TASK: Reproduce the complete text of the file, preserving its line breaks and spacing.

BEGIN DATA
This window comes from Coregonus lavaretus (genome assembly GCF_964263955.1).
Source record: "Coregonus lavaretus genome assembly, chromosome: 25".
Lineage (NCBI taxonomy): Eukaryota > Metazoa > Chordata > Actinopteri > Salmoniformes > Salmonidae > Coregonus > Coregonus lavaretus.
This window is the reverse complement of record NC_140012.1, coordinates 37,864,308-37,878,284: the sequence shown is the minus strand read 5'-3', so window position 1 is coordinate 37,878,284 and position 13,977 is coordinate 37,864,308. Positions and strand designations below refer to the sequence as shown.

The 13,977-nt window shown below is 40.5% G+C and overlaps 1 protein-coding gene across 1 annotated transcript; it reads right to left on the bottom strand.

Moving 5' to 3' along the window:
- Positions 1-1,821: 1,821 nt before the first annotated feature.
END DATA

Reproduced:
This window comes from Coregonus lavaretus (genome assembly GCF_964263955.1).
Source record: "Coregonus lavaretus genome assembly, chromosome: 25".
Lineage (NCBI taxonomy): Eukaryota > Metazoa > Chordata > Actinopteri > Salmoniformes > Salmonidae > Coregonus > Coregonus lavaretus.
This window is the reverse complement of record NC_140012.1, coordinates 37,864,308-37,878,284: the sequence shown is the minus strand read 5'-3', so window position 1 is coordinate 37,878,284 and position 13,977 is coordinate 37,864,308. Positions and strand designations below refer to the sequence as shown.

The 13,977-nt window shown below is 40.5% G+C and overlaps 1 protein-coding gene across 1 annotated transcript; it reads right to left on the bottom strand.

Moving 5' to 3' along the window:
- Positions 1-1,821: 1,821 nt before the first annotated feature.